Racial segregation and job promotion among coaches in American college football
by Jacob C. Day
As we enter February, the coaching carousel of job changes that accompanies the end of every college football season is winding down. All head coaching vacancies at the highest level of college football—NCAA Football Bowl Subdivision (FBS)—have been filled, but many assistant coaches are still searching for new jobs, better jobs, or simply any job that will keep them employed in the profession for another year.
According to my research, the jobs these assistant coaches land may have serious career ramifications, particularly if they are African American.
Sociological research has consistently documented the segregation of black and white workers into different occupations and jobs as well as its impact on racial inequality in promotions and career success. However, a lack of racial diversity in high status occupations across the U.S. labor market has made it difficult to systematically compare the career outcomes of black and white managers who occupy the same types of jobs.
College Football Coaches: A Unique Managerial/Professional Occupation
The college football coaching profession is a unique context in which to examine whether job-level racial segregation influences career advancement. It is a managerial/professional occupation with a relatively large number of racial minorities.
During the 2014 college football season (the latest season in which the NCAA has data) African American coaches accounted for 31% of all FBS college football coaches. During the same year, the Bureau of Labor Statistics reports that only 9% of workers in managerial and professional occupations nationwide were African American.
Based on these numbers, it appears as if African Americans have been particularly successful in moving up the college football coaching ladder – and, in important ways, they have. However, African American coaches are underrepresented at the FBS level compared to their representation among the largest pool of potential coaches—football athletes—where African Americans account for 52%.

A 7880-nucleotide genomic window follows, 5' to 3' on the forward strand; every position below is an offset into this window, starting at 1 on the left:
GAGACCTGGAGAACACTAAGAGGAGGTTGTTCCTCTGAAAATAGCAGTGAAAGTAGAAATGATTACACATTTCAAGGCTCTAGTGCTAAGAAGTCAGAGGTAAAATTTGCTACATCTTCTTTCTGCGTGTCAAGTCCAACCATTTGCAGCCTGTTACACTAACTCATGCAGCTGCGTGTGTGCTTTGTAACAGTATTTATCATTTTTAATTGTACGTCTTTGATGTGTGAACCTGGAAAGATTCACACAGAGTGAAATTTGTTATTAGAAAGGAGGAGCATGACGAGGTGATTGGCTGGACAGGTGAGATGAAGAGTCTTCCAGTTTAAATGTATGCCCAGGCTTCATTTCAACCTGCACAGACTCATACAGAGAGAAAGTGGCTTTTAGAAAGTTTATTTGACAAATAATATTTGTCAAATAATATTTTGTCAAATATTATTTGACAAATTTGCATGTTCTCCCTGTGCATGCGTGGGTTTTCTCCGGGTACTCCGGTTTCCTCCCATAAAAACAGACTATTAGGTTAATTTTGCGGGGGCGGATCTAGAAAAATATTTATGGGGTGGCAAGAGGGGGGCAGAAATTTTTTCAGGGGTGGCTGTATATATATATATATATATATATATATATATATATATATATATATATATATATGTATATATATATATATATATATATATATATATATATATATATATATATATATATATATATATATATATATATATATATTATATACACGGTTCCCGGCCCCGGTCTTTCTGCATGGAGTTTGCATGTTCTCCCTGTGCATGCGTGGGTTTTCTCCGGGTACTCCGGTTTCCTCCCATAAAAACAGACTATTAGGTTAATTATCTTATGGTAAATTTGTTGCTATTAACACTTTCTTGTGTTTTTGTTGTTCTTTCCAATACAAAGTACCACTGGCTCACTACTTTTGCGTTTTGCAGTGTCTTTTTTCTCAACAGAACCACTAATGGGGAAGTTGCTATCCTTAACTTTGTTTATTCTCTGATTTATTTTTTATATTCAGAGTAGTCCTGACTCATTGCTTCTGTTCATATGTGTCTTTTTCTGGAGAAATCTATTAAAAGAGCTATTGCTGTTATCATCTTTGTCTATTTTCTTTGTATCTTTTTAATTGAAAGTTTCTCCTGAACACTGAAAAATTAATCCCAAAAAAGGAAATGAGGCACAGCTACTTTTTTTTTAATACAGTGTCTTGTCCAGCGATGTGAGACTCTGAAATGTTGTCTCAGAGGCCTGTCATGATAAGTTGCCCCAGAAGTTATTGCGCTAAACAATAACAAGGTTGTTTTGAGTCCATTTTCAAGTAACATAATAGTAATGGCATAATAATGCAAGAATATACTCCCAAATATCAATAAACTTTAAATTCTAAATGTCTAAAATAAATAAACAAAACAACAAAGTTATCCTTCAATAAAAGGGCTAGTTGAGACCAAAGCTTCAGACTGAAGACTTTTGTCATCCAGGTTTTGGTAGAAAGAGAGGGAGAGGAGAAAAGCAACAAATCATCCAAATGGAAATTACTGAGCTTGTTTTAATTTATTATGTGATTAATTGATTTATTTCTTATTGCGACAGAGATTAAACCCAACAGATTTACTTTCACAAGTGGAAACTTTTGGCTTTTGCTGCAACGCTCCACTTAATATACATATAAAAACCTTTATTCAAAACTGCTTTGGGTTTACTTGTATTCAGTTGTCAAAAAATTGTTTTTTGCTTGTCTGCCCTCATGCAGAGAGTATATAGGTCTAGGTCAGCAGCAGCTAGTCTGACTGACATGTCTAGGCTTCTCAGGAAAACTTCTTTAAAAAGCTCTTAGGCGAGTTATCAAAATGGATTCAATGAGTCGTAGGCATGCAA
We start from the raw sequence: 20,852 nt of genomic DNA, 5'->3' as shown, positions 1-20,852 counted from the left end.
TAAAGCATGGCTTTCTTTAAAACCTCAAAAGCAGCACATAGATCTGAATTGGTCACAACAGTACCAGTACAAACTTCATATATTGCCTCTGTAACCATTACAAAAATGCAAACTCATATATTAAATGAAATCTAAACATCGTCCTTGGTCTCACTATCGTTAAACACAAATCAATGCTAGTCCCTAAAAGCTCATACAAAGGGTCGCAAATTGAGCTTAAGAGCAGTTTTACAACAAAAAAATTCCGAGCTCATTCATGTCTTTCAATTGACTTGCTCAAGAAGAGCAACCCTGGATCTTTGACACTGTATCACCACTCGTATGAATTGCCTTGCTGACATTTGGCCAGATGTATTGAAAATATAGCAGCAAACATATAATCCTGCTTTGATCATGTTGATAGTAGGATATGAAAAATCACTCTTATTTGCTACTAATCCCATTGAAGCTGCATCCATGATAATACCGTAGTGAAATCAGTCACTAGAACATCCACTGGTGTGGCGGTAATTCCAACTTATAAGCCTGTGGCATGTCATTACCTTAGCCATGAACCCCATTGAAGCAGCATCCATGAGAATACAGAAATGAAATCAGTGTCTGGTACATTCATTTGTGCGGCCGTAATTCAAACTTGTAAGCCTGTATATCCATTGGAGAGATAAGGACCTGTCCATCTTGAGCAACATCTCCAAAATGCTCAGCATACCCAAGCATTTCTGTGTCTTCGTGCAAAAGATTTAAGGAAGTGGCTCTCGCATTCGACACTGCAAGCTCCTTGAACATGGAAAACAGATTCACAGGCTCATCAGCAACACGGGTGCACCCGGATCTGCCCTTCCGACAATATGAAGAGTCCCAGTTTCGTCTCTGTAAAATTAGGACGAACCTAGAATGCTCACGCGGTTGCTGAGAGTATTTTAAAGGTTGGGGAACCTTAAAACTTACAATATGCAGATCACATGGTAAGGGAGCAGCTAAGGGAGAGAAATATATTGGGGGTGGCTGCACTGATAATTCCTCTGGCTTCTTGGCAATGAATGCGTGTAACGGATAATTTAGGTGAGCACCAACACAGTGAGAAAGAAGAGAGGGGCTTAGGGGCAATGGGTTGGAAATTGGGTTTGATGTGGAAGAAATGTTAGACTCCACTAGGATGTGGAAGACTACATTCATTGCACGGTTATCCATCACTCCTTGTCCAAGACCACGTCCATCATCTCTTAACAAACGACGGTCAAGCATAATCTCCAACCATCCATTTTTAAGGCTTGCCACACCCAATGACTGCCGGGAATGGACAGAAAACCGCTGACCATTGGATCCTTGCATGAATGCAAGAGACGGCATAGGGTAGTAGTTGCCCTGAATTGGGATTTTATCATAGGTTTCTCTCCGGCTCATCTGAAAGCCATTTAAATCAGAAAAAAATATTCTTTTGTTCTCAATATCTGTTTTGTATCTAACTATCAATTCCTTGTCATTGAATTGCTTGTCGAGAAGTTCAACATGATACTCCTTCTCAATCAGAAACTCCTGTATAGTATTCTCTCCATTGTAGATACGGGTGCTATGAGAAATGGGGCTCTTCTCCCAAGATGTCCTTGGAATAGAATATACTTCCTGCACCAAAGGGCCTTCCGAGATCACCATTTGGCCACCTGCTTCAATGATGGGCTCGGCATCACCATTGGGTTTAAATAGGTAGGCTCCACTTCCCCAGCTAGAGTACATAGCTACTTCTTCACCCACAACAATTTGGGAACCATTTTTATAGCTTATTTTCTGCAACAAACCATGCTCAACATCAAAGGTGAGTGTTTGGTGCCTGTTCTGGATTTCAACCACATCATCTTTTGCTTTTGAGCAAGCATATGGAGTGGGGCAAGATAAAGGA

Furthermore, similar to broader labor market contexts, research consistently shows that the “stacking” or segregation among football athletes into central and non-central positions is reproduced once these athletes enter the coaching profession. According to classic sociology of sport research on stacking, central positions (e.g. quarterback, offensive line, linebacker, and defensive backs) generally have more leadership responsibility and direct control over the outcome of competition than non-central positions (e.g. running backs, wide receivers, tight ends, and defensive line).
Black coaches are also underrepresented among upper management in college football, accounting for 12% of the Offensive and Defensive Coordinators (“divisional manager” positions) and 9% of the Head Coaches (“CEO” positions) at the FBS level.
Transitions to the Top of the Coaching Profession
With data on the career histories of 323 college football coaches at the FBS level during the 2009 season, my research investigated whether occupying a central or non-central coaching position in any given season increased the chances of moving into the executive levels of the profession (i.e., Offensive and Defensive Coordinator and Head Coaching positions) the following season.
The results confirmed that coaches who were in charge of central positions were more likely to move into executive positions the following season and that black and white coaches’ segregation into non-central and central positions accounts for some of the racial differences in promotions. But what happens when black and white coaches are in charge of the same position?
The findings show that non-central positions are more harmful, and central positions are less beneficial, for black coaches compared with white coaches.
Not only are black coaches less likely than whites to get promoted from non-central positions, if they do happen to land a central coaching job, it is less likely to improve their chances of promotion. Perhaps more troubling, black coaches in charge of central positions are only slightly more likely to move into an executive position than white coaches in charge of non-central positions. In other words, a black linebackers coach is expected to have worse promotion potential than a white linebackers coach and similar promotion potential to a white defensive line coach.
Explaining Racial Differences in Promotions